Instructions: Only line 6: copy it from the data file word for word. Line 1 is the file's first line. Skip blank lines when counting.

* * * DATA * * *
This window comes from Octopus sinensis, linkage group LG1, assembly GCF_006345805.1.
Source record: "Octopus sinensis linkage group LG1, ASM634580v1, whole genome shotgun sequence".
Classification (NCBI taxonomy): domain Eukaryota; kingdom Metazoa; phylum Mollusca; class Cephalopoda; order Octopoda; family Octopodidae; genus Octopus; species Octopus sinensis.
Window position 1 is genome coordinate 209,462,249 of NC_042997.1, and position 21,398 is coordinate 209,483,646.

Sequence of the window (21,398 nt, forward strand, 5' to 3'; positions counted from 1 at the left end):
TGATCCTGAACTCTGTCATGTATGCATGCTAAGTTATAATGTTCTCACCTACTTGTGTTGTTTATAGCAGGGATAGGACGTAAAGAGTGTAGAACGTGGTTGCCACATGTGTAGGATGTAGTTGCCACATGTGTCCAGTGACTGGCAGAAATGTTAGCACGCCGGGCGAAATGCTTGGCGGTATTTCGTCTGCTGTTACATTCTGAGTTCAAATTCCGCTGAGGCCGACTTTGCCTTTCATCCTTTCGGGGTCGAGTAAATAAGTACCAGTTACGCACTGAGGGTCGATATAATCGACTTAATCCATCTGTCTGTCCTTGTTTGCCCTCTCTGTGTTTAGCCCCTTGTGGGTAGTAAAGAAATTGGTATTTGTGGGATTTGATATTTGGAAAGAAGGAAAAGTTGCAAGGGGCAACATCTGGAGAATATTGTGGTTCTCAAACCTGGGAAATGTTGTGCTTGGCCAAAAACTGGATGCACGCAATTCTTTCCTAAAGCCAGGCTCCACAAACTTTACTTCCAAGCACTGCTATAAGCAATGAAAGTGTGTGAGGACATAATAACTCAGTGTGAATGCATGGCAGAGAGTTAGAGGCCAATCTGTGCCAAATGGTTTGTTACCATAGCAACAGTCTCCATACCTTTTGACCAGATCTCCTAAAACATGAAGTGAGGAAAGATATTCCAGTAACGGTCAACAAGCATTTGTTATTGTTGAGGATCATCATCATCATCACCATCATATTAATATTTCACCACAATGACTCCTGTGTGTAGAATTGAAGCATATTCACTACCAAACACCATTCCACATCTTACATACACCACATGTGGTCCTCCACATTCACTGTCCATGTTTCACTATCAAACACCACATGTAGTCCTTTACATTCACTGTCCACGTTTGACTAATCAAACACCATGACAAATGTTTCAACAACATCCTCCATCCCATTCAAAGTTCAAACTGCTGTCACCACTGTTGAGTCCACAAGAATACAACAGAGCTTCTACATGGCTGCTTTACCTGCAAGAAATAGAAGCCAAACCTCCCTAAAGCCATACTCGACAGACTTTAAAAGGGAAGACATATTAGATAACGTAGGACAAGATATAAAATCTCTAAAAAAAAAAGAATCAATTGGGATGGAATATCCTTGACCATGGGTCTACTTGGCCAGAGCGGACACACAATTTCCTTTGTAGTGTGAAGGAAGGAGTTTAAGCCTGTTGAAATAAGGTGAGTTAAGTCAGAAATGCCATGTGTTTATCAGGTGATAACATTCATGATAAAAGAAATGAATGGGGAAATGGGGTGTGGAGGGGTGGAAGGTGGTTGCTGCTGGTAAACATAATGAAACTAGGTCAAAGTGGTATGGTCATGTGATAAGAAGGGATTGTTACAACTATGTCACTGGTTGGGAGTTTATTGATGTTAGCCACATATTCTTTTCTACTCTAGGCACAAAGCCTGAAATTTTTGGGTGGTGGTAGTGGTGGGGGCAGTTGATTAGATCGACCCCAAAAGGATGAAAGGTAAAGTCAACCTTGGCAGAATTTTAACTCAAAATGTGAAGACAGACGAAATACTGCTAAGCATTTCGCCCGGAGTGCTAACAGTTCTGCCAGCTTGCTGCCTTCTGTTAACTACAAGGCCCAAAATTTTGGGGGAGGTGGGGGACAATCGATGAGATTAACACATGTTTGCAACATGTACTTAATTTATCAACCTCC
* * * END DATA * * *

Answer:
TGATCCTGAACTCTGTCATGTATGCATGCTAAGTTATAATGTTCTCACCTACTTGTGTTGTTTATAGCAGGGATAGGACGTAAAGAGTGTAGAACGTGGTTGCCACATGTGTAGGATGTAGTTGCCACATGTGTCCAGTGACTGGCAGAAATGTTAGCACGCCGGGCGAAATGCTTGGCGGTATTTCGTCTGCTGTTACATTCTGAGTTCAAATTCCGCTGAGGCCGACTTTGCCTTTCATCCTTTCGGGGTCGAGTAAATAAGTACCAGTTACGCACTGAGGGTCGATATAATCGACTTAATCCATCTGTCTGTCCTTGTTTGCCCTCTCTGTGTTTAGCCCCTTGTGGGTAGTAAAGAAATTGGTATTTGTGGGATTTGATATTTGGAAAGAAGGAAAAGTTGCAAGGGGCAACATCTGGAGAATATTGTGGTTCTCAAACCTGGGAAATGTTGTGCTTGGCCAAAAACTGGATGCACGCAATTCTTTCCTAAAGCCAGGCTCCACAAACTTTACTTCCAAGCACTGCTATAAGCAATGAAAGTGTGTGAGGACATAATAACTCAGTGTGAATGCATGGCAGAGAGTTAGAGGCCAATCTGTGCCAAATGGTTTGTTACCATAGCAACAGTCTCCATACCTTTTGACCAGATCTCCTAAAACATGAAGTGAGGAAAGATATTCCAGTAACGGTCAACAAGCATTTGTTATTGTTGAGGATCATCATCATCATCACCATCATATTAATATTTCACCACAATGACTCCTGTGTGTAGAATTGAAGCATATTCACTACCAAACACCATTCCACATCTTACATACACCACATGTGGTCCTCCACATTCACTGTCCATGTTTCACTATCAAACACCACATGTAGTCCTTTACATTCACTGTCCACGTTTGACTAATCAAACACCATGACAAATGTTTCAACAACATCCTCCATCCCATTCAAAGTTCAAACTGCTGTCACCACTGTTGAGTCCACAAGAATACAACAGAGCTTCTACATGGCTGCTTTACCTGCAAGAAATAGAAGCCAAACCTCCCTAAAGCCATACTCGACAGACTTTAAAAGGGAAGACATATTAGATAACGTAGGACAAGATATAAAATCTCTAAAAAAAAAAGAATCAATTGGGATGGAATATCCTTGACCATGGGTCTACTTGGCCAGAGCGGACACACAATTTCCTTTGTAGTGTGAAGGAAGGAGTTTAAGCCTGTTGAAATAAGGTGAGTTAAGTCAGAAATGCCATGTGTTTATCAGGTGATAACATTCATGATAAAAGAAATGAATGGGGAAATGGGGTGTGGAGGGGTGGAAGGTGGTTGCTGCTGGTAAACATAATGAAACTAGGTCAAAGTGGTATGGTCATGTGATAAGAAGGGATTGTTACAACTATGTCACTGGTTGGGAGTTTATTGATGTTAGCCACATATTCTTTTCTACTCTAGGCACAAAGCCTGAAATTTTTGGGTGGTGGTAGTGGTGGGGGCAGTTGATTAGATCGACCCCAAAAGGATGAAAGGTAAAGTCAACCTTGGCAGAATTTTAACTCAAAATGTGAAGACAGACGAAATACTGCTAAGCATTTCGCCCGGAGTGCTAACAGTTCTGCCAGCTTGCTGCCTTCTGTTAACTACAAGGCCCAAAATTTTGGGGGAGGTGGGGGACAATCGATGAGATTAACACATGTTTGCAACATGTACTTAATTTATCAACCTCC